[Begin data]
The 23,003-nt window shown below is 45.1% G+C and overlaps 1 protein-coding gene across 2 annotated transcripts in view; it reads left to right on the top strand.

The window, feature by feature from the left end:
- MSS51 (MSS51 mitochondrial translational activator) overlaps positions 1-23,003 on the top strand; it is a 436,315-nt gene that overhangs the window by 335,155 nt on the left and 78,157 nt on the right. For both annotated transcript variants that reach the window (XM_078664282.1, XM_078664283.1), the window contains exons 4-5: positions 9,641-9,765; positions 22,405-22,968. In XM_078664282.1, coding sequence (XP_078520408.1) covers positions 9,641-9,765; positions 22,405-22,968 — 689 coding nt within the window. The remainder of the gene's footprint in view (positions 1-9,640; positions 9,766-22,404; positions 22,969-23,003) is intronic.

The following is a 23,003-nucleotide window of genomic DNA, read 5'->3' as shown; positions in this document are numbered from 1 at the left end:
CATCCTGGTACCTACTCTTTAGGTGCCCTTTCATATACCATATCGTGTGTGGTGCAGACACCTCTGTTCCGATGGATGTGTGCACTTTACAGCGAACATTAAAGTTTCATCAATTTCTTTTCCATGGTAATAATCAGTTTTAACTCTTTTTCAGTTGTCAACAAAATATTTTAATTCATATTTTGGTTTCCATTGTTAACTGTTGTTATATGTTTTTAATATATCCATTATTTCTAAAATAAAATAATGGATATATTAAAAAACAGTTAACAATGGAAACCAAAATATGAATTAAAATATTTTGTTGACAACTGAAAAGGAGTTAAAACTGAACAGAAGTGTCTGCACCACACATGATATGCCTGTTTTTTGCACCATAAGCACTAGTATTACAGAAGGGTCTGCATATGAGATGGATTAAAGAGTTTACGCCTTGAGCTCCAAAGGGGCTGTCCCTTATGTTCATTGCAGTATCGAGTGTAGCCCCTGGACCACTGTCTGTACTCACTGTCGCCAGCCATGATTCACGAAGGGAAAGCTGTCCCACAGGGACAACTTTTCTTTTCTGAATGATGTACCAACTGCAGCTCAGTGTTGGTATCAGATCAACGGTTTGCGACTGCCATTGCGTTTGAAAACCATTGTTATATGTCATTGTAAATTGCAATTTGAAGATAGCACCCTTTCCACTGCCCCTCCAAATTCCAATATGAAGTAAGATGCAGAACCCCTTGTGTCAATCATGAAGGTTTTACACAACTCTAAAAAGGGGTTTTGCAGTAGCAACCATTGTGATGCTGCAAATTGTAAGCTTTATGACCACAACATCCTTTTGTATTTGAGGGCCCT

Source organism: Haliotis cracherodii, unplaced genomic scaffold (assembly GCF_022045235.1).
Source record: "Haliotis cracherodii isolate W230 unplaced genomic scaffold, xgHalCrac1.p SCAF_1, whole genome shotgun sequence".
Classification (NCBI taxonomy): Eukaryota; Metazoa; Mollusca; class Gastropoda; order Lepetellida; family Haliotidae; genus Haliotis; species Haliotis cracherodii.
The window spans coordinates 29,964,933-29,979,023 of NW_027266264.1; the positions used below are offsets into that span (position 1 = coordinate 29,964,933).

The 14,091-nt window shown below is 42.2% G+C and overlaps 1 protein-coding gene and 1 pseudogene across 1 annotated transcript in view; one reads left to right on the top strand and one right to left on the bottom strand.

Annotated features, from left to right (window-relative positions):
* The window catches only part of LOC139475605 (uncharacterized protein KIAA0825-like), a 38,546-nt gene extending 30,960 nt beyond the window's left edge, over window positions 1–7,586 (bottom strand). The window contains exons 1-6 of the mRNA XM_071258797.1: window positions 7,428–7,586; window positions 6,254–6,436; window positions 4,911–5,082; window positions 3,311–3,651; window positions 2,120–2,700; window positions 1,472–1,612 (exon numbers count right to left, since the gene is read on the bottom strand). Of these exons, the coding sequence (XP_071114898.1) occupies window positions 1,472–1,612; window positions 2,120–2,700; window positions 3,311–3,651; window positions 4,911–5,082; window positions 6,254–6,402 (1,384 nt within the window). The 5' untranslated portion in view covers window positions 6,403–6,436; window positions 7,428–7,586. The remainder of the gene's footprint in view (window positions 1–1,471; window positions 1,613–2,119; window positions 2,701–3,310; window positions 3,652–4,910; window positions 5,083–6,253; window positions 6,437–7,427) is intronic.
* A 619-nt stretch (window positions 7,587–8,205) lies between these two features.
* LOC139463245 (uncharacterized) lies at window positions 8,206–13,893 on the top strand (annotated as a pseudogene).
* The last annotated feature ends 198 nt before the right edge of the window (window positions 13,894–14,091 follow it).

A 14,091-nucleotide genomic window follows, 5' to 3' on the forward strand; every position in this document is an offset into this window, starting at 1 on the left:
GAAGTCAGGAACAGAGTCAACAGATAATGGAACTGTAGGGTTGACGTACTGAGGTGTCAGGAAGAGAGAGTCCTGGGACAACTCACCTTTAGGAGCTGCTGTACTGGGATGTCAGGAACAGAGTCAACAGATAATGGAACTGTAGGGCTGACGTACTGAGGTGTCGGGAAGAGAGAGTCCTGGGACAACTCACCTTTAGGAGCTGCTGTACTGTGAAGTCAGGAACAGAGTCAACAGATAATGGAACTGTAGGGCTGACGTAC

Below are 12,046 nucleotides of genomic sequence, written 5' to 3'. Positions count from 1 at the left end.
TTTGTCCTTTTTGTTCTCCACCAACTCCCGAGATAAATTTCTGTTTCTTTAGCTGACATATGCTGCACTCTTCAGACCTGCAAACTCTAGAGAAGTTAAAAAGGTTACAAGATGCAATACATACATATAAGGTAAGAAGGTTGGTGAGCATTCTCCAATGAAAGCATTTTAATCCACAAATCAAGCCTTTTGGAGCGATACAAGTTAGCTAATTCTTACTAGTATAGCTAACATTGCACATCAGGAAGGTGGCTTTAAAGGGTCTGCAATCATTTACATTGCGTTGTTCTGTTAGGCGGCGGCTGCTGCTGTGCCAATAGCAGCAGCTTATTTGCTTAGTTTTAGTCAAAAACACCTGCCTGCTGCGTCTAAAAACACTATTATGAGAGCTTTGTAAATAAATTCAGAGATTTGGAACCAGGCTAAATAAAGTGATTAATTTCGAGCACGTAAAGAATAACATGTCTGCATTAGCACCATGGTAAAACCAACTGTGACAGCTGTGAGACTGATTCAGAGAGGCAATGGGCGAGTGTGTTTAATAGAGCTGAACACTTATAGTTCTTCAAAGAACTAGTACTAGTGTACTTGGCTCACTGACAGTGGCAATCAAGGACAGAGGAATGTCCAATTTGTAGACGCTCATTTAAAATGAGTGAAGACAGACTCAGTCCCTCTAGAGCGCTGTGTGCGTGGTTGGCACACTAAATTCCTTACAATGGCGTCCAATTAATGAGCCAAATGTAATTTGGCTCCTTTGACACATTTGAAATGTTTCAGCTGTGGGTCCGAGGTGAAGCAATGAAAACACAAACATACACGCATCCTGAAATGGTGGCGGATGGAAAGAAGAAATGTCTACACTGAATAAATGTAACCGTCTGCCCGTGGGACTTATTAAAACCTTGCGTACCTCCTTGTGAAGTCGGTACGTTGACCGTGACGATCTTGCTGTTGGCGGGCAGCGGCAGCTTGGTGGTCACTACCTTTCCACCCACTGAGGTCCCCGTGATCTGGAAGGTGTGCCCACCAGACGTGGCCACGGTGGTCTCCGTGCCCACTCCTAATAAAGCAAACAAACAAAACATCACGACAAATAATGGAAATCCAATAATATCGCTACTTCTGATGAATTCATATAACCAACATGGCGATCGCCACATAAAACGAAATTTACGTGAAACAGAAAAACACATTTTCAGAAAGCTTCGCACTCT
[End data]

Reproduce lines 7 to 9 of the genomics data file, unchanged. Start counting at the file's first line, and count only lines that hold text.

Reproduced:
Source record: "Haliotis cracherodii isolate W230 unplaced genomic scaffold, xgHalCrac1.p SCAF_1, whole genome shotgun sequence".
Classification (NCBI taxonomy): Eukaryota; Metazoa; Mollusca; class Gastropoda; order Lepetellida; family Haliotidae; genus Haliotis; species Haliotis cracherodii.
The window spans coordinates 29,964,933-29,979,023 of NW_027266264.1; the positions used below are offsets into that span (position 1 = coordinate 29,964,933).